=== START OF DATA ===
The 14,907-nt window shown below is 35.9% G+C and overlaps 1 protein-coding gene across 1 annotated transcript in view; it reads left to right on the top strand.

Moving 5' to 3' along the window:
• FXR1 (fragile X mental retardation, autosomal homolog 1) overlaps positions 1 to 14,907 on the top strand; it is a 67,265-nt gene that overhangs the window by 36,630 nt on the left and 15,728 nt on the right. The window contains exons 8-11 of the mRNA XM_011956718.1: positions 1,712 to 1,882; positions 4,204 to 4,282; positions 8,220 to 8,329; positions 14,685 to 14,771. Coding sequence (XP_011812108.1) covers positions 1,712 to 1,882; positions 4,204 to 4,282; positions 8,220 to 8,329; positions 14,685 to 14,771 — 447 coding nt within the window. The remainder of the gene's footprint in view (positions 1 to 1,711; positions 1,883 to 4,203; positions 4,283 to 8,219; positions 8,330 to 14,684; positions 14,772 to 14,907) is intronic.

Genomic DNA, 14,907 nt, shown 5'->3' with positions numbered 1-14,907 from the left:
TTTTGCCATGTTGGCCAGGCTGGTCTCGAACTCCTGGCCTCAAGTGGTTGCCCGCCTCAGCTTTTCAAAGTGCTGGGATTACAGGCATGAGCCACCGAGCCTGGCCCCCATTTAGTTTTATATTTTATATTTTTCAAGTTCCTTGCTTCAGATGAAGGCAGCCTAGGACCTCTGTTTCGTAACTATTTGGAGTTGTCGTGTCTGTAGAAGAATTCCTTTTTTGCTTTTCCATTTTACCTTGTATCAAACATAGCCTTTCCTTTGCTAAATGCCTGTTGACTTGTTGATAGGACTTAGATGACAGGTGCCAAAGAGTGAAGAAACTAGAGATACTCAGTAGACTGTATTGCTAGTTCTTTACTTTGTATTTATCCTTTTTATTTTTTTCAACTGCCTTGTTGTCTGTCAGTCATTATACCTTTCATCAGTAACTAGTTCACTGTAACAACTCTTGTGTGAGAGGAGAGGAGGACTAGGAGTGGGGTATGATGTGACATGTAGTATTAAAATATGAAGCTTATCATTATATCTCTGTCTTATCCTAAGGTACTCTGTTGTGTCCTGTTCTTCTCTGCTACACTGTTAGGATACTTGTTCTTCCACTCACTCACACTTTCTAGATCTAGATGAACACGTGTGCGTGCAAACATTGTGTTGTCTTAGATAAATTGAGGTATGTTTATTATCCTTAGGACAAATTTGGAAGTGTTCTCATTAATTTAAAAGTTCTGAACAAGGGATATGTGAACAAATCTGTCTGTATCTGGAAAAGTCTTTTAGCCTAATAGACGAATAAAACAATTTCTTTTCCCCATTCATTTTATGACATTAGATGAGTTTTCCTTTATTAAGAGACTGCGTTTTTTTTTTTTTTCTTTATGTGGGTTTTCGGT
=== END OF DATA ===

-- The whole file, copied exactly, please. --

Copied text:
The 14,907-nt window shown below is 35.9% G+C and overlaps 1 protein-coding gene across 1 annotated transcript in view; it reads left to right on the top strand.

Moving 5' to 3' along the window:
• FXR1 (fragile X mental retardation, autosomal homolog 1) overlaps positions 1 to 14,907 on the top strand; it is a 67,265-nt gene that overhangs the window by 36,630 nt on the left and 15,728 nt on the right. The window contains exons 8-11 of the mRNA XM_011956718.1: positions 1,712 to 1,882; positions 4,204 to 4,282; positions 8,220 to 8,329; positions 14,685 to 14,771. Coding sequence (XP_011812108.1) covers positions 1,712 to 1,882; positions 4,204 to 4,282; positions 8,220 to 8,329; positions 14,685 to 14,771 — 447 coding nt within the window. The remainder of the gene's footprint in view (positions 1 to 1,711; positions 1,883 to 4,203; positions 4,283 to 8,219; positions 8,330 to 14,684; positions 14,772 to 14,907) is intronic.

Genomic DNA, 14,907 nt, shown 5'->3' with positions numbered 1-14,907 from the left:
TTTTGCCATGTTGGCCAGGCTGGTCTCGAACTCCTGGCCTCAAGTGGTTGCCCGCCTCAGCTTTTCAAAGTGCTGGGATTACAGGCATGAGCCACCGAGCCTGGCCCCCATTTAGTTTTATATTTTATATTTTTCAAGTTCCTTGCTTCAGATGAAGGCAGCCTAGGACCTCTGTTTCGTAACTATTTGGAGTTGTCGTGTCTGTAGAAGAATTCCTTTTTTGCTTTTCCATTTTACCTTGTATCAAACATAGCCTTTCCTTTGCTAAATGCCTGTTGACTTGTTGATAGGACTTAGATGACAGGTGCCAAAGAGTGAAGAAACTAGAGATACTCAGTAGACTGTATTGCTAGTTCTTTACTTTGTATTTATCCTTTTTATTTTTTTCAACTGCCTTGTTGTCTGTCAGTCATTATACCTTTCATCAGTAACTAGTTCACTGTAACAACTCTTGTGTGAGAGGAGAGGAGGACTAGGAGTGGGGTATGATGTGACATGTAGTATTAAAATATGAAGCTTATCATTATATCTCTGTCTTATCCTAAGGTACTCTGTTGTGTCCTGTTCTTCTCTGCTACACTGTTAGGATACTTGTTCTTCCACTCACTCACACTTTCTAGATCTAGATGAACACGTGTGCGTGCAAACATTGTGTTGTCTTAGATAAATTGAGGTATGTTTATTATCCTTAGGACAAATTTGGAAGTGTTCTCATTAATTTAAAAGTTCTGAACAAGGGATATGTGAACAAATCTGTCTGTATCTGGAAAAGTCTTTTAGCCTAATAGACGAATAAAACAATTTCTTTTCCCCATTCATTTTATGACATTAGATGAGTTTTCCTTTATTAAGAGACTGCGTTTTTTTTTTTTTTCTTTATGTGGGTTTTCGGT